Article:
“FOTJA is a testament to the power we have as queers unified against a common enemy: in a fight reminiscent of David vs. Goliath, the developers expected that they would be able to demolish the Joiners Arms and redevelop the site with one solitary goal – profit. That these plans did not succeed and that Tower Hamlets supported our protests in such groundbreaking fashion demonstrates our collective strength in fighting gentrification. Now is the time to build on this success and rethink what we want out of queer spaces: with particular attention paid to elevating those voices and needs which are usually marginalized, even within our own LGBTQI+ community.”
Jon Ward, Co-chair of Friends of the Joiners Arms, 13th February 2018.
Over the last three years, the Friends of the Joiners Arms have achieved a great deal in our fight to establish London’s first community-run queer pub and community venue. In what can be equated to a ‘David and Goliath’ battle between FOTJA, and the property developers Regal Homes, we have begun to tip the power balance back into the hands of the community. However, work is still to be done.
Back in October 2015 we campaigned to secure ‘Asset of Community Value’ status for the Venue, which gave priority to FOTJA in purchasing the building and determining its use. Subsequently, in August 2017, we successfully pressured the Tower Hamlets Development Committee to reject Regal Homes’ planning applications. Regal Homes’ applications were rejected on the basis that they would inevitably lead to the commercial failure of the venue owing to the early-licensing hours proposed. Further, they proposed minimal legal protections of the LGBTQI+ status of the venue, and by enabling the developer to dictate the terms of the lease with minimal oversight, they undermined its status as a late-night LGBTQI+ pub and community space.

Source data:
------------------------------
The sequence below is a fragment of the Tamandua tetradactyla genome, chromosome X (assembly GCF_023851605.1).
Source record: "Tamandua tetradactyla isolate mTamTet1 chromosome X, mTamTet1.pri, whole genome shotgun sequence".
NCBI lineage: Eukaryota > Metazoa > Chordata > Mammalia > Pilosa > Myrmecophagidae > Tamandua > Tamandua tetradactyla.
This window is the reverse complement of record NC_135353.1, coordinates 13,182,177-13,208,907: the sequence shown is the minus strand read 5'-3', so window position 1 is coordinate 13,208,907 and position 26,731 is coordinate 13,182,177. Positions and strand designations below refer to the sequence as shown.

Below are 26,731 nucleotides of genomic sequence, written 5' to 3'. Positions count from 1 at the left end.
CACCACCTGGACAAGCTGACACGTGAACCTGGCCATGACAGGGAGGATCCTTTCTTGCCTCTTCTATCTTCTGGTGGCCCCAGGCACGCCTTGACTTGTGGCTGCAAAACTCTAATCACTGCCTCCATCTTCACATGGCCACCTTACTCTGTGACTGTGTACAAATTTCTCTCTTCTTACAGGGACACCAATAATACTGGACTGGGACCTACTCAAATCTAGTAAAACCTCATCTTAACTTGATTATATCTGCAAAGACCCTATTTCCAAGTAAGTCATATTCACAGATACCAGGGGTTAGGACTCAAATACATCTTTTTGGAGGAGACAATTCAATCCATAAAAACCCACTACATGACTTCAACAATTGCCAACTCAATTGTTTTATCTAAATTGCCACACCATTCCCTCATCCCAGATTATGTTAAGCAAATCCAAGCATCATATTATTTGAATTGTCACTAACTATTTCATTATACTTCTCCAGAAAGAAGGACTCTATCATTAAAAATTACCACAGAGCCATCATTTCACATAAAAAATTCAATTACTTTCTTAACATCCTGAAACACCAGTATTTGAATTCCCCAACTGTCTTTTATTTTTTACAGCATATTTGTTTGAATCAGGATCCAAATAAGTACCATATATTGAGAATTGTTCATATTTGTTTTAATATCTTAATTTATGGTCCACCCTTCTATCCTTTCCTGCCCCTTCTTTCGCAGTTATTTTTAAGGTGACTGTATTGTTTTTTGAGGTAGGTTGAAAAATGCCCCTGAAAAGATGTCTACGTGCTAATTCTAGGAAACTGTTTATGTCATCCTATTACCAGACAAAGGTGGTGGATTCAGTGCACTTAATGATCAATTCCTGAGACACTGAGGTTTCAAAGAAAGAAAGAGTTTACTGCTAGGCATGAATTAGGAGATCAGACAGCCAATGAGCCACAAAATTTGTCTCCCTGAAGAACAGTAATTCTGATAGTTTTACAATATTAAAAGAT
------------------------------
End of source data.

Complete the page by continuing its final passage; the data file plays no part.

In meetings with Tower Hamlets Council in October, we made a further break through. The council agreed to Regal Homes’ applications on the condition that a pub would be included in the development with a 25 year lease as an LGBTQI+ venue. Additionally, it was agreed that the venue should have late-night licensing hours; physical space that matched the original venue; and that the developer would provide economic concessions to the leaseholder.
From this point FOTJA continues in its last push. We must now establish the financial position to secure tenure over the lease of the pub, and hold more conversations that enable us to collaboratively design a community-run queer venue that aims to represents everyone.
WATCH to learn about the key events that define FOTJA, the driving voices behind our campaign, and how far we have come in our progress.